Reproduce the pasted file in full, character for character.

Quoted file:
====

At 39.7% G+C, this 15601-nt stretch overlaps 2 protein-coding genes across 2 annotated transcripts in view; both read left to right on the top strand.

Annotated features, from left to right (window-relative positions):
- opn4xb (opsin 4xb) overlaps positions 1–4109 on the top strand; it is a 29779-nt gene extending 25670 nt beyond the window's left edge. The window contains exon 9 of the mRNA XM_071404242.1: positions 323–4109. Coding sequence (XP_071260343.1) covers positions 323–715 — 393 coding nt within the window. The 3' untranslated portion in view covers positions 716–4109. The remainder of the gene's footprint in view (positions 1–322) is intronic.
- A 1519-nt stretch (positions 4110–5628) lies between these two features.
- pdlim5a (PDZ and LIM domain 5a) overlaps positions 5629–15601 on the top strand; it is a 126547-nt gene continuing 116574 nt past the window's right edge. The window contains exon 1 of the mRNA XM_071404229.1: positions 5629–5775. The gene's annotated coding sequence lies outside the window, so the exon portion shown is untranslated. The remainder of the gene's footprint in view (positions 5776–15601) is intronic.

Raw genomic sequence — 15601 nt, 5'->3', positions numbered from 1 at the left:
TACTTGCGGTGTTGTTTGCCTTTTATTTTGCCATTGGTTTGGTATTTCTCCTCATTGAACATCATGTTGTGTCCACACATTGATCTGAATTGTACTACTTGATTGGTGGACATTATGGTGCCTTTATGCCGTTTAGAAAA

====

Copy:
At 39.7% G+C, this 15601-nt stretch overlaps 2 protein-coding genes across 2 annotated transcripts in view; both read left to right on the top strand.

Annotated features, from left to right (window-relative positions):
- opn4xb (opsin 4xb) overlaps positions 1–4109 on the top strand; it is a 29779-nt gene extending 25670 nt beyond the window's left edge. The window contains exon 9 of the mRNA XM_071404242.1: positions 323–4109. Coding sequence (XP_071260343.1) covers positions 323–715 — 393 coding nt within the window. The 3' untranslated portion in view covers positions 716–4109. The remainder of the gene's footprint in view (positions 1–322) is intronic.
- A 1519-nt stretch (positions 4110–5628) lies between these two features.
- pdlim5a (PDZ and LIM domain 5a) overlaps positions 5629–15601 on the top strand; it is a 126547-nt gene continuing 116574 nt past the window's right edge. The window contains exon 1 of the mRNA XM_071404229.1: positions 5629–5775. The gene's annotated coding sequence lies outside the window, so the exon portion shown is untranslated. The remainder of the gene's footprint in view (positions 5776–15601) is intronic.

Raw genomic sequence — 15601 nt, 5'->3', positions numbered from 1 at the left:
TACTTGCGGTGTTGTTTGCCTTTTATTTTGCCATTGGTTTGGTATTTCTCCTCATTGAACATCATGTTGTGTCCACACATTGATCTGAATTGTACTACTTGATTGGTGGACATTATGGTGCCTTTATGCCGTTTAGAAAA